From Disney Style

Well, well… are you ready for the ultimate, villainous Halloween DIY? One of our extremely talented designers recreated Maleficent’s iconic horns to be the finishing touch for a Mistress of All Evil Costume. This is a pretty advance sewing task, but if you’re up to the challenge, we’ve got the detailed instructions below:


Scrap Patterning Fabric
Black Fabric
Black Thread
Duct Tape
Aluminum Foil
Paper Cups
Measuring Tape
Pliers/Wire Cutters
Sewing Machine
Fabric chalk/pencil


To prepare, take the following initial measurements:

Forehead to nape of neck
Crown of head to chin
Length of neck
Circumference of neck
Width of Paper cups

Structure of the Horns


For the horns, decide where you want the paper cups (which are the base of each horn) to rest on the headband. Then measure how long you want your horns to be, keeping in mind the curves. Cut the wire to this length.


Poke a hole in the center of the paper cup for the wire to go through. Then, loop the wire around the headband, using pliers to tighten it. Thread the wire through each cup and loop the tips.


Bend each wire to your desired horn shape. Finally, ductape the cups to the headband for extra reinforcement.


Using aluminum foil, wrap pieces around your horn skeleton to build up the desired shape and thickness and duct tape around it to keep it in place. Repeat for the other horn.

Covering the Horns


The fabric covering consists of several strips of black fabric wrapped around the horn.  We recommend 4-5 strips in order for the fabric to mimic the shape of the horn, depending on how tall you want each strip to be. The strips closer to the base will have a curved bottom and slanted side, the ones the middle will be a little straighter, and the top piece is a triangle.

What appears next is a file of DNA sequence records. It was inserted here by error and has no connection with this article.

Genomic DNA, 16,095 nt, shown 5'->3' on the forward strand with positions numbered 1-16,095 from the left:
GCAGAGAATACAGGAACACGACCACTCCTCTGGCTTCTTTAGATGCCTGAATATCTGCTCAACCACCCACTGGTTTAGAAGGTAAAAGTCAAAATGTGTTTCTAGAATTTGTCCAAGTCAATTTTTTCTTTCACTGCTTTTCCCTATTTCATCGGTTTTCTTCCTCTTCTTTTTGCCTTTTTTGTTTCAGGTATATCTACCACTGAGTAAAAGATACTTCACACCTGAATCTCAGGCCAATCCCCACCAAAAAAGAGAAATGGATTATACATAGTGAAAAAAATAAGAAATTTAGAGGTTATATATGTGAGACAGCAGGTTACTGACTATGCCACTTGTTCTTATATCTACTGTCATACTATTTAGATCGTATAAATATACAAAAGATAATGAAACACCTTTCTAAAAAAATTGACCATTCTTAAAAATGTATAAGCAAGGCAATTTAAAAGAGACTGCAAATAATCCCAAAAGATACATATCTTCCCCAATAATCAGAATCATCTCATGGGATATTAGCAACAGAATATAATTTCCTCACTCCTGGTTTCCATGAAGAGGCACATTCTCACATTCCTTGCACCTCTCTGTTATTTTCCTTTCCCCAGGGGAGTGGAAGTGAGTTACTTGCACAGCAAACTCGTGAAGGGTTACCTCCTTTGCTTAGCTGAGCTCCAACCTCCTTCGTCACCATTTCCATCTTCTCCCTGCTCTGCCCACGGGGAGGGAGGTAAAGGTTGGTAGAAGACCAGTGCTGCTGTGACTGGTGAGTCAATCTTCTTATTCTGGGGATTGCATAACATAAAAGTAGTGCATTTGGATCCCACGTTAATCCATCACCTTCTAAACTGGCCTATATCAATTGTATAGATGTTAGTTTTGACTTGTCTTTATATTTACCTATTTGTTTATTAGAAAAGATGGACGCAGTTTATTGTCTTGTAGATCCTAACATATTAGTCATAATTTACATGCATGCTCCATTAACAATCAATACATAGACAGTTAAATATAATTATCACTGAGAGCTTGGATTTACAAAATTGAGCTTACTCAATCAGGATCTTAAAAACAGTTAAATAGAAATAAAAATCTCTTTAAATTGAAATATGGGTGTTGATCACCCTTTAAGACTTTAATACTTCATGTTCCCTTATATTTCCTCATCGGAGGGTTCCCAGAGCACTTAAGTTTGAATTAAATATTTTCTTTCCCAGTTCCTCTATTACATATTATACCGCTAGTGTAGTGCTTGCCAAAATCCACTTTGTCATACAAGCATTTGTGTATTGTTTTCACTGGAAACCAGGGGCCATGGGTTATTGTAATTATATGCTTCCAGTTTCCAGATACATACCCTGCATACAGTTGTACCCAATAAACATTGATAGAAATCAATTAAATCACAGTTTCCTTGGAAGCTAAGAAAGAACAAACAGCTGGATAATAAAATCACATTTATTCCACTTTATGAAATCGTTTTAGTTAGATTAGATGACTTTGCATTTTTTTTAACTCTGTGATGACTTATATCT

Here’s the tricky part:


Fold the fabric in half on top and use your measurements to plot out the shape you need to cut.

Fold again so the right side is facing out. Do this for all strips except the top triangle, which will be sewed inside out and flipped out later.


Fold the edges of the bottom-most strip under and sew a seam. Attach the second piece to the bottom piece, and then attach the middle two pieces.

Step20-2You should now have two pieces, plus that top triangle—sew the sides of each together, making sure the side you want visible is on the inside. Flip the pieces inside out.


Sew the triangle’s side up, and flip it out as well. Pull the sections of the horn wrapping on, starting from the top and working your way to the bottom.  Repeat on the other horn.


Creating the Skullcap

Pro tip: take the time to test out your measurements on some scrap fabric, to make sure the pattern is fitted to your head and not too big or too small.


Using the shape of a generic skull cap (one strip down the middle and two curved pieces on either side) and your measurements, draw out the basic shape.


Leave enough fabric on the edges (about a quarter to a half inch) to allow for seams and hems on your headpiece and plot out the holes for the horns to poke through.


You will need two of each piece, so fold your black fabric in half, ‘wrong’ side out, and transfer your pattern to it.


Pin the fabric down to make cutting easier, and snip out the pieces you’ll need.


Then, pin and sew (on the ‘wrong’ side, so when you fold it out, your edges will be hidden) the two pieces of the middle strip together, but stop about halfway back. You’ll be adding snaps to the back part later.


Pin and sew the seam in the middle of each side piece up—this curves the piece to your head more. Then, pin and sew the side pieces to the middle strip, taking care to line up the cut-outs for the horns. The point of the middle strip is the front of that piece, and the holes are the front side of the side pieces.


Hem the edges around the face and hem the circle openings.


Fold fabric in half and cut out two rectangular strips for the collar, using your neck circumference measurement. Fold edges in and sew a hem on the bottom piece, then attach to the top piece.


Attach the folded top of the collar to the base of the skullcap. It should stretch from one edge (where the snaps will go) to the other, with space in the middle for your chin to go.


Fold back edges of the collar over and hem.


Mark down where to put the snaps so the skullcap will lay flat in the back. Add snaps to close up the rest of the back of the skullcap.

Putting it all together


Put the headband with the horns on first. Carefully, squeeze the horns together and put the skullcap around it. Though they’re bendable, be careful not to break the headband! Pull skullcap down over your face and chin, then snap everything up in the back.


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